21. TOILET TISHA (FEAT ROSALYN HEARD & SLEEPY BROWN)
Meh.

22. SLUM BEAUTIFUL (FEAT CEE-LO)
A pretty sweet ode to the female half of the population. Cee-Lo's contribution is especially touching. It leaves you wishing that the musical backdrop were a bit more appealing, though.

23. PRE-NUMP (INTERLUDE)


24. STANKONIA (STANKLOVE)(FEAT BIG RUBE & SLEEPY BROWN)
Big Boi must be an awfully good sport to allow Stankonia to end with this bizarre and polarizing final track. I can't imagine that anybody has ever heard this song more than the once, and I'm including the artists themselves in that sentiment.

FINAL THOUGHTS: Stankonia starts off strong, yet falls apart midway through the (overlong) album. It expands on the basic concepts introduced on Aquemini (Andre 3000 and Big Boi are two completely different artists that choose to work together, but have very different musical tastes) and, as a result, a lot of Stankonia sounds like an experimental art installation piece (that would be Dre's influence). The outright rap songs on here sound good, but this album is definitely not for a mainstream audience. Which is funny, considering how many copies of Stankonia flew off store shelves. Definitely not the best work from the duo: that would be either ATLiens or Aquemini, depending on your preference.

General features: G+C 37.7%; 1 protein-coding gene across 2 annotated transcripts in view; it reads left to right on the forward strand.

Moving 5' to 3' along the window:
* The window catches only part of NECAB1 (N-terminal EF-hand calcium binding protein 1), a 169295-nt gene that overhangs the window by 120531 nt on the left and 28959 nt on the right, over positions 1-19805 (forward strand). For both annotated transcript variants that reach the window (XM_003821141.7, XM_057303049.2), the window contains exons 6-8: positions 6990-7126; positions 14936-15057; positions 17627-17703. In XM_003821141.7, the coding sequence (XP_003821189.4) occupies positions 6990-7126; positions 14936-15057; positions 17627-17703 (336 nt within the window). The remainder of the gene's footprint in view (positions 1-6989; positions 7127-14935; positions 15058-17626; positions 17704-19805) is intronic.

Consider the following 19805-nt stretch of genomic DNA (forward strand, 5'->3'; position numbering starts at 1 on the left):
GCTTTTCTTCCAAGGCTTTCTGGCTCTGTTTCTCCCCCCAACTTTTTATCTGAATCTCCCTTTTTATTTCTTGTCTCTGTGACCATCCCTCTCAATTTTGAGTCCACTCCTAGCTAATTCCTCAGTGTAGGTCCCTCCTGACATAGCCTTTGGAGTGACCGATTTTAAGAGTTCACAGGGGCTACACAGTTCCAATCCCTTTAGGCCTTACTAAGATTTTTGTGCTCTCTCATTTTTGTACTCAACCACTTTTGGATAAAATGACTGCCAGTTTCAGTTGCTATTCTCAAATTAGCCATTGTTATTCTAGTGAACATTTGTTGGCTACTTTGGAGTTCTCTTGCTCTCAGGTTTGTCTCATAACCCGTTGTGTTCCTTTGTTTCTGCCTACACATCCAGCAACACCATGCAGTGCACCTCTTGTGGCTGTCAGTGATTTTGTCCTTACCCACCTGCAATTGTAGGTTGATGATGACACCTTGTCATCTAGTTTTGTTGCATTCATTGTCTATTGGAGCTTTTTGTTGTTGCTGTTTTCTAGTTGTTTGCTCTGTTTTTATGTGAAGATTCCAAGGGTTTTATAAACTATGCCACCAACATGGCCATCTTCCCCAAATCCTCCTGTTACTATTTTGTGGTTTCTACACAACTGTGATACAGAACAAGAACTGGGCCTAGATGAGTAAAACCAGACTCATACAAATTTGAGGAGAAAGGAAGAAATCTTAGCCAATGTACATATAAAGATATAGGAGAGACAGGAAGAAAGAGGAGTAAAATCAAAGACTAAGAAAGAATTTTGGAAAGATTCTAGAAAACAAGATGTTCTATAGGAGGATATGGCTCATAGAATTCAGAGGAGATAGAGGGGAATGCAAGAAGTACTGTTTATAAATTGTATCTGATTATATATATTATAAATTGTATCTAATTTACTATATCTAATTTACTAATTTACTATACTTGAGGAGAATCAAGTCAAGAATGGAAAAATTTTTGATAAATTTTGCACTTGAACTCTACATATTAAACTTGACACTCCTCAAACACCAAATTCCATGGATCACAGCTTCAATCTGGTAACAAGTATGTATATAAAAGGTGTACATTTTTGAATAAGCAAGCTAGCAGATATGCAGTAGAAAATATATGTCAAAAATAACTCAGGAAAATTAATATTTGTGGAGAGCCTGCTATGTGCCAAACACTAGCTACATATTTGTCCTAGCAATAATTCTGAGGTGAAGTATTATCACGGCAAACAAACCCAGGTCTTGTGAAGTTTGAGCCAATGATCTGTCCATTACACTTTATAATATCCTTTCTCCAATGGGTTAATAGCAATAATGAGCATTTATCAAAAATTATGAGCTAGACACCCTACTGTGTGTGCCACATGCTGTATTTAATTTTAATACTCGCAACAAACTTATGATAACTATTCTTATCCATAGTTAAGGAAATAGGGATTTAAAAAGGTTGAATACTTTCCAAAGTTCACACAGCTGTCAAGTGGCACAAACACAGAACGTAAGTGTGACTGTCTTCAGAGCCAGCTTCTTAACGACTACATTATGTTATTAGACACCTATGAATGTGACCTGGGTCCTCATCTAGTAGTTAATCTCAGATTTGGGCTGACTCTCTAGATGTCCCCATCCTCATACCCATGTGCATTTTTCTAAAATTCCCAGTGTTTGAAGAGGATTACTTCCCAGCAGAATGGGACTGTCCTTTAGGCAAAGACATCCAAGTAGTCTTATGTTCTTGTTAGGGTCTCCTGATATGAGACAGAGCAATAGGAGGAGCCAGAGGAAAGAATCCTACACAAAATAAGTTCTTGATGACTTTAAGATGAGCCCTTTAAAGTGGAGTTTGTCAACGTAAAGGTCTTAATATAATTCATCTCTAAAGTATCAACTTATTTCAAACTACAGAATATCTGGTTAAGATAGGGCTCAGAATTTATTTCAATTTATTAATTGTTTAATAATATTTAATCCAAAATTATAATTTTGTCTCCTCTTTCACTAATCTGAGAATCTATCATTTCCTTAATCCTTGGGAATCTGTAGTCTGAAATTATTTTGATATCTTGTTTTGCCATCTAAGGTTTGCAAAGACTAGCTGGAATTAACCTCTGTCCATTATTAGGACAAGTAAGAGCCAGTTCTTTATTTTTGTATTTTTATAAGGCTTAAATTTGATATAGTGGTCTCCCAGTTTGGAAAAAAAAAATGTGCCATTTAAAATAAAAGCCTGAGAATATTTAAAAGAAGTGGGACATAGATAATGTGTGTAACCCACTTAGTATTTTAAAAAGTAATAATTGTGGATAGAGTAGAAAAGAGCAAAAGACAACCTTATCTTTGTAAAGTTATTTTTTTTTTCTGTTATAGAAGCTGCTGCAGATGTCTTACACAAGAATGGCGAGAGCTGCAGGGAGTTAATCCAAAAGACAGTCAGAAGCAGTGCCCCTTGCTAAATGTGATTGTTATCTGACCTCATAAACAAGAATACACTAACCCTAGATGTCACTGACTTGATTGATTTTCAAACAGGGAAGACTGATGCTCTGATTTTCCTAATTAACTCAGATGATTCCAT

BUY OR BURN? There are enough hood songs on here to warrant the separation of cash from your wallet, but consider yourself warned: this disc is more avant-garde than you would expect coming from a couple of guys based in Atlanta who began their rap career sounding like a couple of pimps. Don't take it too seriously, and you'll be just fine.

BEST TRACKS: “Gangsta Shit”; “Xplosion”; “B.O.B.”; “Snappin' & Trappin'”; “So Fresh, So Clean”